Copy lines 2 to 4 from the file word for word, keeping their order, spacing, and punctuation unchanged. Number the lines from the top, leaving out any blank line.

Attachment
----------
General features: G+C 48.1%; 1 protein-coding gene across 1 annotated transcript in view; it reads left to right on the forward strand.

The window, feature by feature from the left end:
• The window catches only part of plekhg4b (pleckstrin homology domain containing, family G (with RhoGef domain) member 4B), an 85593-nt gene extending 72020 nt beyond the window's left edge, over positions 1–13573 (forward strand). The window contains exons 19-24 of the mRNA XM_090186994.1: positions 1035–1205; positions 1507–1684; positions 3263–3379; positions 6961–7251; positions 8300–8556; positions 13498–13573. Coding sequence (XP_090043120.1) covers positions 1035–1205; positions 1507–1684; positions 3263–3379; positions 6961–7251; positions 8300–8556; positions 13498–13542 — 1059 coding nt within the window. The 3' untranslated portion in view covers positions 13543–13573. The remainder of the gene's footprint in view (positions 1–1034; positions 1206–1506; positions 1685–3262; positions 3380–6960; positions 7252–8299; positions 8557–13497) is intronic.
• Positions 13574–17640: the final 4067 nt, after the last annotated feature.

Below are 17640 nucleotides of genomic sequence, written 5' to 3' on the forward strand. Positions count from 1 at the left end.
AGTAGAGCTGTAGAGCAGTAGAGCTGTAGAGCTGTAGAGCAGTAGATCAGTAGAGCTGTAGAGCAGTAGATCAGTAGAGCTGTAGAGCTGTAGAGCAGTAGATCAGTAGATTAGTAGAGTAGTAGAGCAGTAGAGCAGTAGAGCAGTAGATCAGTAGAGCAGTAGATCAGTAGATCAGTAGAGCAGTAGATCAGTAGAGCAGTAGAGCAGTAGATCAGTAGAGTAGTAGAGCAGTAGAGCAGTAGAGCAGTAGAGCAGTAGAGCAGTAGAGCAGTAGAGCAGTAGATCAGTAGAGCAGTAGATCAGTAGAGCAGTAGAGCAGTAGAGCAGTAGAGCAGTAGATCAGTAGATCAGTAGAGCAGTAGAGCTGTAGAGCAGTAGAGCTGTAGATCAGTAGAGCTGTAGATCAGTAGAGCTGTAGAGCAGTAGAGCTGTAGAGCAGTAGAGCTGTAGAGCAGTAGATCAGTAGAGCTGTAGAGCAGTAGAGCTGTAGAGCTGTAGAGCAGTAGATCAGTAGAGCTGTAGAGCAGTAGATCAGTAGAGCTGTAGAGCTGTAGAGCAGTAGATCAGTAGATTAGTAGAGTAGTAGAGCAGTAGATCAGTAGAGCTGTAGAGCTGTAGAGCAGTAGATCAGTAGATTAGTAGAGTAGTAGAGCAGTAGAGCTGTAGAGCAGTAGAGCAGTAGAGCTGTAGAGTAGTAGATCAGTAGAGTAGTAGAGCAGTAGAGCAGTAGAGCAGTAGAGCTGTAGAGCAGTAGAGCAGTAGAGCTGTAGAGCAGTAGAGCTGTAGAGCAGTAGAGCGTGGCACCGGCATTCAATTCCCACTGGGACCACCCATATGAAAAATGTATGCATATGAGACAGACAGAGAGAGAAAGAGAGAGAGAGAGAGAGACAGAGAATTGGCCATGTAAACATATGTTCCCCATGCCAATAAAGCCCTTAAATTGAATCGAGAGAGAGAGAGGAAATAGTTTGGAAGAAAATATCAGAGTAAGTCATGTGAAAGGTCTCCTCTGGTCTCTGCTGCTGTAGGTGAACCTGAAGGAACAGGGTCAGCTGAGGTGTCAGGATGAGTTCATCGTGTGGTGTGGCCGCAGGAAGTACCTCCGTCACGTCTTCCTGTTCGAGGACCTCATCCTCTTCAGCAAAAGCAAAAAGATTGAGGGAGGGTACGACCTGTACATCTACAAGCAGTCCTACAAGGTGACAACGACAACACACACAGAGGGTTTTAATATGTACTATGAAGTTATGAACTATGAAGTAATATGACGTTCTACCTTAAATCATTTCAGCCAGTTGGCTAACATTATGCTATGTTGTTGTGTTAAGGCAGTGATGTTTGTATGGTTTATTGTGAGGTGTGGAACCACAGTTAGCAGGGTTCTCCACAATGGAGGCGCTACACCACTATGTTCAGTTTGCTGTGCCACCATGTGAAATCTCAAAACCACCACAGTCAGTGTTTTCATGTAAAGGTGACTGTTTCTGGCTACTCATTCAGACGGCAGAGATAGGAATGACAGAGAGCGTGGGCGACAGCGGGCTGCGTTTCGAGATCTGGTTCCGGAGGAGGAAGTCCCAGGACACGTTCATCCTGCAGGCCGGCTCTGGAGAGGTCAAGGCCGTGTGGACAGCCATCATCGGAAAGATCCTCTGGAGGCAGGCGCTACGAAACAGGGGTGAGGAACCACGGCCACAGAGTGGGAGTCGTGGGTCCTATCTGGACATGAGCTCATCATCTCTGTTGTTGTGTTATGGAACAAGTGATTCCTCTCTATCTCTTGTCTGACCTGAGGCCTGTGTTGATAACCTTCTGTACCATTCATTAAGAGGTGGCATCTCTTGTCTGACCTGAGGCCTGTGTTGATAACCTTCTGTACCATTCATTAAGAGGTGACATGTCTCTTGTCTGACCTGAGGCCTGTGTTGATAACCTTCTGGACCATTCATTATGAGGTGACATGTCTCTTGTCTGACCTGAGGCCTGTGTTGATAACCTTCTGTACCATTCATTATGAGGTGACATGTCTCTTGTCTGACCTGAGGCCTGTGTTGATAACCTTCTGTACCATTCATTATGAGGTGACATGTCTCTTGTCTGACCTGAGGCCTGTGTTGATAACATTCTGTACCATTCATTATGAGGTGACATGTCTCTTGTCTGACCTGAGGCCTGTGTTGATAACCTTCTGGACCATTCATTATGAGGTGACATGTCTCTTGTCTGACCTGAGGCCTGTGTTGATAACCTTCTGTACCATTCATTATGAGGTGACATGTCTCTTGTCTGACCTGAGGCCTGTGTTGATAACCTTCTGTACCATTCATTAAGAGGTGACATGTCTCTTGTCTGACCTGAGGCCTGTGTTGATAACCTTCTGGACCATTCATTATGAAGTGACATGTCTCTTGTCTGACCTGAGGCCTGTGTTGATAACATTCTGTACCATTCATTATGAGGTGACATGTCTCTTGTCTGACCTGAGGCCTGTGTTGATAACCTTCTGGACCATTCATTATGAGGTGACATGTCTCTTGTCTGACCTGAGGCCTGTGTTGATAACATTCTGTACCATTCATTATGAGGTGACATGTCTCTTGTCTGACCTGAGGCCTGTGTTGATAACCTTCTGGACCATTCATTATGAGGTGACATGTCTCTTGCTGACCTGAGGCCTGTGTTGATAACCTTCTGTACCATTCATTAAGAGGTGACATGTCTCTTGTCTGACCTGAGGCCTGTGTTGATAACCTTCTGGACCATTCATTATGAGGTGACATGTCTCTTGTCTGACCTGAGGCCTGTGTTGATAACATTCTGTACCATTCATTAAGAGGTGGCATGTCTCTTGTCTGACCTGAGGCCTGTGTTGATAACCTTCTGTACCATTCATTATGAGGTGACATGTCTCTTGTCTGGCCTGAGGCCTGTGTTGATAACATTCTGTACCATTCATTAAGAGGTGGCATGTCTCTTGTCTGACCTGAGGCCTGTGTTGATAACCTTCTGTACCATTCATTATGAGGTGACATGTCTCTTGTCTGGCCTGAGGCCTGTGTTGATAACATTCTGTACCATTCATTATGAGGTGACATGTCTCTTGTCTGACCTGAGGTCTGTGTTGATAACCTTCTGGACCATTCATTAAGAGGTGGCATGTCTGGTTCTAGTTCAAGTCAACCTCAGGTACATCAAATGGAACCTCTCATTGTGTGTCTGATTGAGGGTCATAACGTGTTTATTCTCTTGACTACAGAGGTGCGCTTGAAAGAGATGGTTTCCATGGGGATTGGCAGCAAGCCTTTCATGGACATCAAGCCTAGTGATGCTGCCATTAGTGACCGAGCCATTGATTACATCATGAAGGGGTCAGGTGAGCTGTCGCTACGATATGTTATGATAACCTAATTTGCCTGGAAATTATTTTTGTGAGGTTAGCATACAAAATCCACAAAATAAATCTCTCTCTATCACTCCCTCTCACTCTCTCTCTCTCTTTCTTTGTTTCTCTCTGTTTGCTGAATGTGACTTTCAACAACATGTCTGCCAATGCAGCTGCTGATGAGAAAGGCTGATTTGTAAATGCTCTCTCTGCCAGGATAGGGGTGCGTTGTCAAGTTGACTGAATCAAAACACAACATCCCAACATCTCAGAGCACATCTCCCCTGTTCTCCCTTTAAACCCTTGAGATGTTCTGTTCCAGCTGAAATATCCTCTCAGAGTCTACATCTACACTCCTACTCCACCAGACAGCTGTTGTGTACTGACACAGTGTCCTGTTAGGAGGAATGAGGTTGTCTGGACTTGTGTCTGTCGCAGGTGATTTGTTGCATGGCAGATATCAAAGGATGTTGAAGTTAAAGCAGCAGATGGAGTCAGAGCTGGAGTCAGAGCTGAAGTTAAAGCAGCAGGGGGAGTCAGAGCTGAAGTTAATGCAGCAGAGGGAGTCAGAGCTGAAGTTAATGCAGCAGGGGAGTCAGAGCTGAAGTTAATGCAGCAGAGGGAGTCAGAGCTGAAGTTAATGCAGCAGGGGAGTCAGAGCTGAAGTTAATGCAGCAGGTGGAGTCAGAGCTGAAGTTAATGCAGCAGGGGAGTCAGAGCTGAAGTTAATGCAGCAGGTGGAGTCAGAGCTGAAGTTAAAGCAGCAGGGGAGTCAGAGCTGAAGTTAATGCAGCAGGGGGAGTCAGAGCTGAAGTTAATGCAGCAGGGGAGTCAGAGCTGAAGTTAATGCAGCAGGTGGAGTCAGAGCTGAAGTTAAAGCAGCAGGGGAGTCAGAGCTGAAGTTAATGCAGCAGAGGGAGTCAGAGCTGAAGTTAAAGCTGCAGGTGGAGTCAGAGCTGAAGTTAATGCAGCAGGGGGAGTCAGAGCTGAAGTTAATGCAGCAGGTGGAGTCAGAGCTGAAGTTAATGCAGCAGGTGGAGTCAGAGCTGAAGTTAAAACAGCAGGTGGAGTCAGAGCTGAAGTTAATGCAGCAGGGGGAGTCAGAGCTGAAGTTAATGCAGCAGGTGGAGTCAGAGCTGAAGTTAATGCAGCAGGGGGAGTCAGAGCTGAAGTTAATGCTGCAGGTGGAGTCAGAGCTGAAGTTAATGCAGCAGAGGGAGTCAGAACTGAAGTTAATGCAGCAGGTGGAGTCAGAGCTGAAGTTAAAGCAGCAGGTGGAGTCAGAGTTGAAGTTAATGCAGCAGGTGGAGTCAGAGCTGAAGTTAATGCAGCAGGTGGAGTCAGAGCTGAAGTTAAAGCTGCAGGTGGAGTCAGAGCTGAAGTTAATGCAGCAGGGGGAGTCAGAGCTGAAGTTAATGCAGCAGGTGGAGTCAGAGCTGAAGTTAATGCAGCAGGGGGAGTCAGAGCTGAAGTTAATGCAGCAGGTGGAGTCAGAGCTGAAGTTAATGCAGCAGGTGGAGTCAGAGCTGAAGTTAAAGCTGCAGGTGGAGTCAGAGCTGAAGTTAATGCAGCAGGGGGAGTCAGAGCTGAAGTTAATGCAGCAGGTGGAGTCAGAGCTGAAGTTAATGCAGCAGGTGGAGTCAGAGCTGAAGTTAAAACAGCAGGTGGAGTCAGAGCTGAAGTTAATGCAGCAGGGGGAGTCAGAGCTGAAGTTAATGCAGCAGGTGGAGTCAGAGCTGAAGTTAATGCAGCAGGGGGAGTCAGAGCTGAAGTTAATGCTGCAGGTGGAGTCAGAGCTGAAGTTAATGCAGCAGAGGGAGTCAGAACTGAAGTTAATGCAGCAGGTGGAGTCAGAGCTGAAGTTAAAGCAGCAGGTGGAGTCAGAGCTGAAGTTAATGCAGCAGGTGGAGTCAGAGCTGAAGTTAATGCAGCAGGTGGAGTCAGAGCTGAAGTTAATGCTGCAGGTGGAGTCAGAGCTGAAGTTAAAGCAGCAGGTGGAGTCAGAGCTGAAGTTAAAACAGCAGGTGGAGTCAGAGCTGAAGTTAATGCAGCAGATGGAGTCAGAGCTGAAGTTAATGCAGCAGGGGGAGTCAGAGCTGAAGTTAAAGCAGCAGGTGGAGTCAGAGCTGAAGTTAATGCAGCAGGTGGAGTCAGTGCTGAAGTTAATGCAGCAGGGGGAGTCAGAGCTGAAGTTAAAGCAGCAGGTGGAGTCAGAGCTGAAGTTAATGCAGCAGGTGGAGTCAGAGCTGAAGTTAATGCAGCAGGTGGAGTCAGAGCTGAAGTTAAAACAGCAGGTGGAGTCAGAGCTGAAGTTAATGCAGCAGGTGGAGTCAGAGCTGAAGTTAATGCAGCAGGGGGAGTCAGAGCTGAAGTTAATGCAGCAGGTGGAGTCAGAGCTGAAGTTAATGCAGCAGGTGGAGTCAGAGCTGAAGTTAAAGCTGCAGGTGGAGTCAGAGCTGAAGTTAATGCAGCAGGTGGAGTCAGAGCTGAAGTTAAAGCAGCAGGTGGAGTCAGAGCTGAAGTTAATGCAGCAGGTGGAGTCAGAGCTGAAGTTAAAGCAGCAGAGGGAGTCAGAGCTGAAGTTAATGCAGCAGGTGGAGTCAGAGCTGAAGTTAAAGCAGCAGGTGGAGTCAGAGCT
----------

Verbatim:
The window, feature by feature from the left end:
• The window catches only part of plekhg4b (pleckstrin homology domain containing, family G (with RhoGef domain) member 4B), an 85593-nt gene extending 72020 nt beyond the window's left edge, over positions 1–13573 (forward strand). The window contains exons 19-24 of the mRNA XM_090186994.1: positions 1035–1205; positions 1507–1684; positions 3263–3379; positions 6961–7251; positions 8300–8556; positions 13498–13573. Coding sequence (XP_090043120.1) covers positions 1035–1205; positions 1507–1684; positions 3263–3379; positions 6961–7251; positions 8300–8556; positions 13498–13542 — 1059 coding nt within the window. The 3' untranslated portion in view covers positions 13543–13573. The remainder of the gene's footprint in view (positions 1–1034; positions 1206–1506; positions 1685–3262; positions 3380–6960; positions 7252–8299; positions 8557–13497) is intronic.
• Positions 13574–17640: the final 4067 nt, after the last annotated feature.